The Hill Times by Diane Beckett
Neil Young isn’t the only one sounding the alarm about the urgent need to address climate change or face disaster.
The International Monetary Fund, World Bank and United Nations are not exactly the kinds of organizations typically run by “tree huggers” and yet, Christine Lagarde, the head of the IMF recently warned that “Unless we take action on climate change, future generations will be roasted, toasted, fried and grilled.”
Jim Yong Kim, president of the World Bank says that “global warming imperils all of the development gains we have made”.
UN Secretary General Ban Ki-moon points out that the old model, where “we burned our way to prosperity” is a “global suicide pact.”
And President Obama states that “I don’t have much patience for anyone who denies that this (climate change) challenge is real. We don’t have time for a meeting of the Flat Earth Society.”
Even the Canadian Conservatives, known for their tightly controlled messaging, agree that extreme weather and climate change are connected. Just this month, MP Peter Braid stated on national television that “We are seeing the effects, the impacts of climate change. With climate change comes extreme weather events. We saw that through the floods in southern Alberta, we’re now seeing that with the ice storms in Kitchener-Waterloo and Toronto, with the extreme cold across the country.”
The International Energy Agency states that two thirds of proven reserves of oil, gas and coal will have to stay in the ground to hold global warming to two degrees Celsius, which is the internationally recognized limit of manageable climate change. We are currently below that limit and the extreme weather we are now experiencing is considered manageable.
Yet, the Canadian government is not moving on the climate change file – or rather the only movement this government is making is to increase Canada’s greenhouse gas emissions (GHG) emissions. We are the only country that has abandoned its Kyoto commitments and we are now on track to miss the commitments that this government made at Copenhagen by 20%.
The oil sands are large part of the reason that we are failing to halt the growth of our GHGs. The Canadian Government has forecasted that GHG emissions from the oil sands will triple between 2005 and 2020. This will swamp Canada’s progress in GHG reductions in other sectors.
In December, the Canadian Government filed a report with the UN that forecast that Canada’s greenhouse gas emissions will rise sharply after 2020 unless there are dramatic efforts to rein in emissions from the oil and gas sector. At the same time the government indicated that it was delaying for up to two years, the release of its long-promised regulations to reduce emissions from the booming oil sands sector.
The Harper Government can no longer use the excuse that his lack of action is because we need to be in step with the U.S. President Barack Obama announced his plan last summer that would largely meet the U.S. commitments. Canada’s commitments are similar, yet we are not on track to meet them.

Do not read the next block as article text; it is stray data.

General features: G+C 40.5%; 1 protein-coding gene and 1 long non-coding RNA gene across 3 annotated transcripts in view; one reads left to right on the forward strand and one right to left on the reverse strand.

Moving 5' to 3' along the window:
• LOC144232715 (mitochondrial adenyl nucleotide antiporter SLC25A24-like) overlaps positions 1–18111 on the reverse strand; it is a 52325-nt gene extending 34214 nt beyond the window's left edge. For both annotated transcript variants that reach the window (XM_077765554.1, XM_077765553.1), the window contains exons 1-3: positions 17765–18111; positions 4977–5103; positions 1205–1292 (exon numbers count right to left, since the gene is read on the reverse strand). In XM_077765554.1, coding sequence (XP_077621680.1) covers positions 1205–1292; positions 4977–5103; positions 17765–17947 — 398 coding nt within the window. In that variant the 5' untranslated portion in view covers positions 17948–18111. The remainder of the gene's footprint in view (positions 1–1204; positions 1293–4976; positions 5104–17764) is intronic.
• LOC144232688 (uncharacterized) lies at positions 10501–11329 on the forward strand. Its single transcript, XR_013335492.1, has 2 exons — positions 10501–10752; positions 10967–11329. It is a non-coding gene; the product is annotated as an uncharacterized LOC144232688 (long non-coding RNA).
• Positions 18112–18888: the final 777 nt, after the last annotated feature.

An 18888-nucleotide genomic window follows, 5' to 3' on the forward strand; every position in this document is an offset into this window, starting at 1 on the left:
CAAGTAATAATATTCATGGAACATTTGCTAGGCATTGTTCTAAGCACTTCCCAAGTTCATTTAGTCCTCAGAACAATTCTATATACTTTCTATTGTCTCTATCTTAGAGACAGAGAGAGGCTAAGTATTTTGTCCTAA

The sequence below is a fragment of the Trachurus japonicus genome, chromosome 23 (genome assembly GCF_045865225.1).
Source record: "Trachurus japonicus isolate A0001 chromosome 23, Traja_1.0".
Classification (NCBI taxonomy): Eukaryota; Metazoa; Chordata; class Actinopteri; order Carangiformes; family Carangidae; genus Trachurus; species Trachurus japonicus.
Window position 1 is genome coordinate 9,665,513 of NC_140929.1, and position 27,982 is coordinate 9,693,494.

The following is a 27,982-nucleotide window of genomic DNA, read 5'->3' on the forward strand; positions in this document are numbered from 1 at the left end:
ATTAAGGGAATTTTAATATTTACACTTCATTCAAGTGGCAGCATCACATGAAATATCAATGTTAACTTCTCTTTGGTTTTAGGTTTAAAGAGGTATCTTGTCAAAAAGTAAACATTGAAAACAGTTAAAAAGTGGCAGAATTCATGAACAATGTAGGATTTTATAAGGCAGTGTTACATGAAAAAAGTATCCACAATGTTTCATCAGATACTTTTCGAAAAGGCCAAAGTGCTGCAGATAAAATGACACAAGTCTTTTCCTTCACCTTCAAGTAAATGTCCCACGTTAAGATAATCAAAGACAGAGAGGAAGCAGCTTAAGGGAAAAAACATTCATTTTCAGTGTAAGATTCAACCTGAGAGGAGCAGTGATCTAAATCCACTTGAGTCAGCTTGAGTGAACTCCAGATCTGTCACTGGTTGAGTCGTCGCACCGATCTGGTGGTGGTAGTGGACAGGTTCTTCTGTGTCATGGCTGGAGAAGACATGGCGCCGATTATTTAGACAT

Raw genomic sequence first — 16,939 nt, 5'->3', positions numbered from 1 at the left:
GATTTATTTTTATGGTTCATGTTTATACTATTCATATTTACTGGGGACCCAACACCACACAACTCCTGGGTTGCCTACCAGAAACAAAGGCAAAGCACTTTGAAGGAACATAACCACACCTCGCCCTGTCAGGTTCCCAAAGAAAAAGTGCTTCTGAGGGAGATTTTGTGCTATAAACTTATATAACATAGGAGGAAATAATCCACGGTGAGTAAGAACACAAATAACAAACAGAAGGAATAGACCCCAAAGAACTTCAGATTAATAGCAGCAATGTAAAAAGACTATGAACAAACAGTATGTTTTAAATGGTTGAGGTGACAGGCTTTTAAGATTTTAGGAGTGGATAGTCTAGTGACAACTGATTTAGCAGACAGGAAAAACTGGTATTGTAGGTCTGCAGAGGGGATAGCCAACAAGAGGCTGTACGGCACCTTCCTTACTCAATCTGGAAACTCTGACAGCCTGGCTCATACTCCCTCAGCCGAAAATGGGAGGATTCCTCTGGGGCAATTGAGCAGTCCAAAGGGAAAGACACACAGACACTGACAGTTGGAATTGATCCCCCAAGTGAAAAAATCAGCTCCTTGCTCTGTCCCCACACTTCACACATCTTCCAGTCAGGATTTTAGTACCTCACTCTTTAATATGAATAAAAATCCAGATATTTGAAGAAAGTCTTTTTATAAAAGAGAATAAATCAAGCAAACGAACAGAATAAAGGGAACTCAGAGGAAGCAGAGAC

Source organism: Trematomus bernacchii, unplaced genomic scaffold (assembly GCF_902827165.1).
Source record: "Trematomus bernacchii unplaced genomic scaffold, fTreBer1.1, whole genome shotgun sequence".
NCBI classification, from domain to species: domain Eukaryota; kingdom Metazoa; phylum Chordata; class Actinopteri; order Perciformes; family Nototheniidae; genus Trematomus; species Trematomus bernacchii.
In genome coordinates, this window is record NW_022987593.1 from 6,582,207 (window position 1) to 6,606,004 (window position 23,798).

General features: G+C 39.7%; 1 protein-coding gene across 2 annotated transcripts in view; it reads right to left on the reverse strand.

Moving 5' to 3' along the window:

Nor can our Prime Minister continue to use the excuse that it is jobs or the economy. Business leaders have also been raising their voices and stating the importance of addressing not only climate change but also inequality, unemployment and the unsustainable use of natural resources.
Plan B, launched by Sir Richard Branson of Virgin, features a large and impressive group of global business leaders committed to “putting people and planet beside profit when conducting business”.
The United Nations’ Global Compact for businesses are committed to aligning their “operations and strategies with ten universally accepted principles in the areas of human rights, labour, environment and anti-corruption”.
The World Business Council for Sustainable Development is “a CEO-led organization that galvanizes the global business community to create a sustainable future for business, society and the environment”.
And the World Economic Forum tackled climate change, inequality and debt at its annual meeting in Davos last week. Headlines from the forum included “Planet earth is hitting the panic button” followed by statements such as “What has everyone jumpy is new, undeniable evidence that climate change is hitting the global economy as well.”
Yet, when Neil Young adds his voice to this discussion, the Canadian government criticizes him.
We are close to a tipping point – either slipping into unmanageable climate change or repositioning ourselves for a more sustainable and equitable future. As Neil Young states, on our current trajectory “The future doesn’t look bright for you, me or anybody else and it definitely doesn’t look bright for our future generations.” It is long past the time for our government to take action on climate change including the oil sands.
Diane Beckett has worked across Canada and in more than a dozen countries assisting organizations such as the Canadian Government, the United Nations and civil society organizations with policy, planning, management and advocacy for sustainability.